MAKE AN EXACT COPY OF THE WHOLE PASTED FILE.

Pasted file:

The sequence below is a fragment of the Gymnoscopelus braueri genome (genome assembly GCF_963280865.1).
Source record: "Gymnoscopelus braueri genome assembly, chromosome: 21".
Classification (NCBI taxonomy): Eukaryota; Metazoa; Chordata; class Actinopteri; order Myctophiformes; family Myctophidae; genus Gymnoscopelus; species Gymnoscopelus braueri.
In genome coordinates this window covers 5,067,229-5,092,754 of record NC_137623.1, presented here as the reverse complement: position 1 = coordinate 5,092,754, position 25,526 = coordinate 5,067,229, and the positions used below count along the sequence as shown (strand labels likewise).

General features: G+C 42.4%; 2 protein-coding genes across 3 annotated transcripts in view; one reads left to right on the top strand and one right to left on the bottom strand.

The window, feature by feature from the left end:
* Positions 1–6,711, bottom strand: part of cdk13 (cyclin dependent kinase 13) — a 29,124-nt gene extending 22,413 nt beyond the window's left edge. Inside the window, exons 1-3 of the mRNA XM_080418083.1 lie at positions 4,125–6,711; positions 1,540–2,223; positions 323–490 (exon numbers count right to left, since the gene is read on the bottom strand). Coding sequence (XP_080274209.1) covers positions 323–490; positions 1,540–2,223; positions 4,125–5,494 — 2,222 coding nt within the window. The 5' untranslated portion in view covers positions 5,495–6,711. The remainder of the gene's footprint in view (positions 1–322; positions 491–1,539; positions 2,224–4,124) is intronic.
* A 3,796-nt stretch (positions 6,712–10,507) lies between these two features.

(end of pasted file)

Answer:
The sequence below is a fragment of the Gymnoscopelus braueri genome (genome assembly GCF_963280865.1).
Source record: "Gymnoscopelus braueri genome assembly, chromosome: 21".
Classification (NCBI taxonomy): Eukaryota; Metazoa; Chordata; class Actinopteri; order Myctophiformes; family Myctophidae; genus Gymnoscopelus; species Gymnoscopelus braueri.
In genome coordinates this window covers 5,067,229-5,092,754 of record NC_137623.1, presented here as the reverse complement: position 1 = coordinate 5,092,754, position 25,526 = coordinate 5,067,229, and the positions used below count along the sequence as shown (strand labels likewise).

General features: G+C 42.4%; 2 protein-coding genes across 3 annotated transcripts in view; one reads left to right on the top strand and one right to left on the bottom strand.

The window, feature by feature from the left end:
* Positions 1–6,711, bottom strand: part of cdk13 (cyclin dependent kinase 13) — a 29,124-nt gene extending 22,413 nt beyond the window's left edge. Inside the window, exons 1-3 of the mRNA XM_080418083.1 lie at positions 4,125–6,711; positions 1,540–2,223; positions 323–490 (exon numbers count right to left, since the gene is read on the bottom strand). Coding sequence (XP_080274209.1) covers positions 323–490; positions 1,540–2,223; positions 4,125–5,494 — 2,222 coding nt within the window. The 5' untranslated portion in view covers positions 5,495–6,711. The remainder of the gene's footprint in view (positions 1–322; positions 491–1,539; positions 2,224–4,124) is intronic.
* A 3,796-nt stretch (positions 6,712–10,507) lies between these two features.